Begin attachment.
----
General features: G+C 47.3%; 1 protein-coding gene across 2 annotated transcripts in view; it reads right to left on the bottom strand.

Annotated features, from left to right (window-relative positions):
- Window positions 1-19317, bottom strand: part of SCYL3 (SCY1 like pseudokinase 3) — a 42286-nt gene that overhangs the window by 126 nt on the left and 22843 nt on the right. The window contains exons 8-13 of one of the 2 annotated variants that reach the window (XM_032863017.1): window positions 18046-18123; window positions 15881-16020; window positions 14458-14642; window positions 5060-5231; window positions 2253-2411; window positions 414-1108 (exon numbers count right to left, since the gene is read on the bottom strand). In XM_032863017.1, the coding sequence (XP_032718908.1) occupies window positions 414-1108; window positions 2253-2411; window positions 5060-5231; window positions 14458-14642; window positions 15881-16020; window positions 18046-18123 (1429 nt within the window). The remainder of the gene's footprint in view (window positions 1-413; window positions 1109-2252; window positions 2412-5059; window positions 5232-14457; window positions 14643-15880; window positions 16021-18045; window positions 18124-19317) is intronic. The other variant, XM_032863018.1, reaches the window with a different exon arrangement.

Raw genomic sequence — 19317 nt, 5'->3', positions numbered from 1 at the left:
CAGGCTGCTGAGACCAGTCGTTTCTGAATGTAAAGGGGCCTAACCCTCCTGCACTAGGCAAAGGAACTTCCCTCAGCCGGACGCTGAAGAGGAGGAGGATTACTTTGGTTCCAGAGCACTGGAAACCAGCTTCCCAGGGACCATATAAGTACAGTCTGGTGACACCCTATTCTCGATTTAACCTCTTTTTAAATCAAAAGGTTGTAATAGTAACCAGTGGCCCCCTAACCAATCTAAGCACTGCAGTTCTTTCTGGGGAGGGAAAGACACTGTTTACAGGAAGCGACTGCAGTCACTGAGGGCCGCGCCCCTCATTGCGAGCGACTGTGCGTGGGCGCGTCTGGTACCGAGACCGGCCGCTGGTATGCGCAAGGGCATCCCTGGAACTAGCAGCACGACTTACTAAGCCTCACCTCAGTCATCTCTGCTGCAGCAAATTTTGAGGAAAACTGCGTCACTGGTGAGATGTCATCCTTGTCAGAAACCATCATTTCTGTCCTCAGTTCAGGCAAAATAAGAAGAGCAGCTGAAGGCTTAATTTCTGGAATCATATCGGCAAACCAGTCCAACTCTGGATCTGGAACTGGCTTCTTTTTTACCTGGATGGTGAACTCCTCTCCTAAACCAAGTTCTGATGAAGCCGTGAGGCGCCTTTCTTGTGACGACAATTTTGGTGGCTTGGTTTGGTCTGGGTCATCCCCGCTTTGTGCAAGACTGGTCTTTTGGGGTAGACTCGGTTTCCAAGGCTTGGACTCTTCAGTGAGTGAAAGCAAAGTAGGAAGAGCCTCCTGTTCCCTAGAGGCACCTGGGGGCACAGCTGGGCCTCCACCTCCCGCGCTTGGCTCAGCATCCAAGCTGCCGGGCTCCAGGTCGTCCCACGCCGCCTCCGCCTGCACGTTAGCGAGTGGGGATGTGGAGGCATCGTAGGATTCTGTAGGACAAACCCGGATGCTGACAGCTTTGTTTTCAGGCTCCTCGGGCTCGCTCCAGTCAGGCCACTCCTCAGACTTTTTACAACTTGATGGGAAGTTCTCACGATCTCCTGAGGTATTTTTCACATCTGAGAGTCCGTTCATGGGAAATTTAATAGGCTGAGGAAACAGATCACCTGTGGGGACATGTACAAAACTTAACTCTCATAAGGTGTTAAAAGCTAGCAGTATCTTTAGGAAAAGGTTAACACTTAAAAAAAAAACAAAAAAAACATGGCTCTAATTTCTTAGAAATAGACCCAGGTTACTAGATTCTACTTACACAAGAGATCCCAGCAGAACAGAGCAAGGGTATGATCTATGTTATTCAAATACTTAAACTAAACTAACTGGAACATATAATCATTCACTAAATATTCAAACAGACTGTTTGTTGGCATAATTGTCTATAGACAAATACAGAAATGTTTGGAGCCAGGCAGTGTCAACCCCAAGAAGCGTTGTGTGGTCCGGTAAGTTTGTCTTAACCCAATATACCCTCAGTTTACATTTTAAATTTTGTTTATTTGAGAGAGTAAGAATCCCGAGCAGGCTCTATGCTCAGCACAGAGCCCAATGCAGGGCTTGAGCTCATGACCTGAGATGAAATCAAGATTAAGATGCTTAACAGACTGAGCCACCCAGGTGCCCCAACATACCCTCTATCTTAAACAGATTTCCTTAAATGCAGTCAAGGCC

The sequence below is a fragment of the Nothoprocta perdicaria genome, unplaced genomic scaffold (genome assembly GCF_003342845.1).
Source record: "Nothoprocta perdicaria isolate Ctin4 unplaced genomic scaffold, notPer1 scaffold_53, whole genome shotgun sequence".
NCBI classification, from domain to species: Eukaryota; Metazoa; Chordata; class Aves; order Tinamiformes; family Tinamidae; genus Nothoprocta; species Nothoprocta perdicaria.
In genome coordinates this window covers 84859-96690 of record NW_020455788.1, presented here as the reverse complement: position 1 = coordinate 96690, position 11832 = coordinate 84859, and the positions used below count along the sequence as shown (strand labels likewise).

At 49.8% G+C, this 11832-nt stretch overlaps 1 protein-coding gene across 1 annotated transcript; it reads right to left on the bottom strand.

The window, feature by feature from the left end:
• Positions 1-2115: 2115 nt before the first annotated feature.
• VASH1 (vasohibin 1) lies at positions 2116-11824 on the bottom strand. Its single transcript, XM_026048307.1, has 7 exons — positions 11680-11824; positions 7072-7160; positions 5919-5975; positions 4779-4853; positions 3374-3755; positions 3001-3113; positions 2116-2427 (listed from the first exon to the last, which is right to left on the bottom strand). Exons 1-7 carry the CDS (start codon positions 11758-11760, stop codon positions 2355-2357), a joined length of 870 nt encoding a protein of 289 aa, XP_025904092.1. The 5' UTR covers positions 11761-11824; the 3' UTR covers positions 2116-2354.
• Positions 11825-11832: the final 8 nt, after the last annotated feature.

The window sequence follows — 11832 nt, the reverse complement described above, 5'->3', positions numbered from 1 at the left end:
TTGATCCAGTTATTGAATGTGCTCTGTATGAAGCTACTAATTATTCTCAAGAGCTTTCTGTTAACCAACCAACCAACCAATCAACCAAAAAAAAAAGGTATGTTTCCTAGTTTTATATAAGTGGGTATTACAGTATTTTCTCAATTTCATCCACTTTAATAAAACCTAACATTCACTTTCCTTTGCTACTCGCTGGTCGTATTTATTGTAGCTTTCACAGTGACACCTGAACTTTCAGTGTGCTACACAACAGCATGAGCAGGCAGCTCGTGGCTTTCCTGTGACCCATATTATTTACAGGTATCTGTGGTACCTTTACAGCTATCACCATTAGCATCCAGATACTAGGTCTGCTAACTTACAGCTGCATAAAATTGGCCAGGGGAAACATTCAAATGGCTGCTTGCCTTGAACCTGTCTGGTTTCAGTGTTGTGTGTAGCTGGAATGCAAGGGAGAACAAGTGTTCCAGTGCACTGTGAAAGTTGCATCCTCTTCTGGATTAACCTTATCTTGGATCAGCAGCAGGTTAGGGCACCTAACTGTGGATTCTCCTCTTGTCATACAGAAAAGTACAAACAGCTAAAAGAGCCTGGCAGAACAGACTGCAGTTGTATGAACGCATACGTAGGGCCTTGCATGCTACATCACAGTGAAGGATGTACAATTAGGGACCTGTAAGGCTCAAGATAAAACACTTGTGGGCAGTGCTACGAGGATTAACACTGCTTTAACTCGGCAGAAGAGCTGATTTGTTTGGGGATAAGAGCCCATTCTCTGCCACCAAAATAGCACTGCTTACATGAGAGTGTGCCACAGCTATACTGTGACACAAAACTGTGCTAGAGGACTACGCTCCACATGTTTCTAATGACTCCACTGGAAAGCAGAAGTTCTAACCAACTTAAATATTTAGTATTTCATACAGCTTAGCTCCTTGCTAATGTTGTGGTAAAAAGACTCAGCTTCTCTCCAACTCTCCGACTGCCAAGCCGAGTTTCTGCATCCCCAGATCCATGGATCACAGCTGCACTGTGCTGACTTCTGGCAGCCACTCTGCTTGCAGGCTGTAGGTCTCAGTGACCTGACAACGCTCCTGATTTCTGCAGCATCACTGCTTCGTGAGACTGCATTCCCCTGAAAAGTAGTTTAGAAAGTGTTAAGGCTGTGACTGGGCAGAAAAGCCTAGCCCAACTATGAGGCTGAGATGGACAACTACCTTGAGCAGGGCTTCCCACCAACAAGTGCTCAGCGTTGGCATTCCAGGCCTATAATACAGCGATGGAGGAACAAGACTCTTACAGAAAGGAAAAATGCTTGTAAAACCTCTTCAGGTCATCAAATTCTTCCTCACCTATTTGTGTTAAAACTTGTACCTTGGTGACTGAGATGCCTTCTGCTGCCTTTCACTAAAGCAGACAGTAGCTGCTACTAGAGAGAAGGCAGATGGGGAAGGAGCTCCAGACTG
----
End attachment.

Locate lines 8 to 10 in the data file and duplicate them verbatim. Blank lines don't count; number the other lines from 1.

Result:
NCBI classification, from domain to species: Eukaryota; Metazoa; Chordata; class Aves; order Tinamiformes; family Tinamidae; genus Nothoprocta; species Nothoprocta perdicaria.
In genome coordinates this window covers 84859-96690 of record NW_020455788.1, presented here as the reverse complement: position 1 = coordinate 96690, position 11832 = coordinate 84859, and the positions used below count along the sequence as shown (strand labels likewise).

At 49.8% G+C, this 11832-nt stretch overlaps 1 protein-coding gene across 1 annotated transcript; it reads right to left on the bottom strand.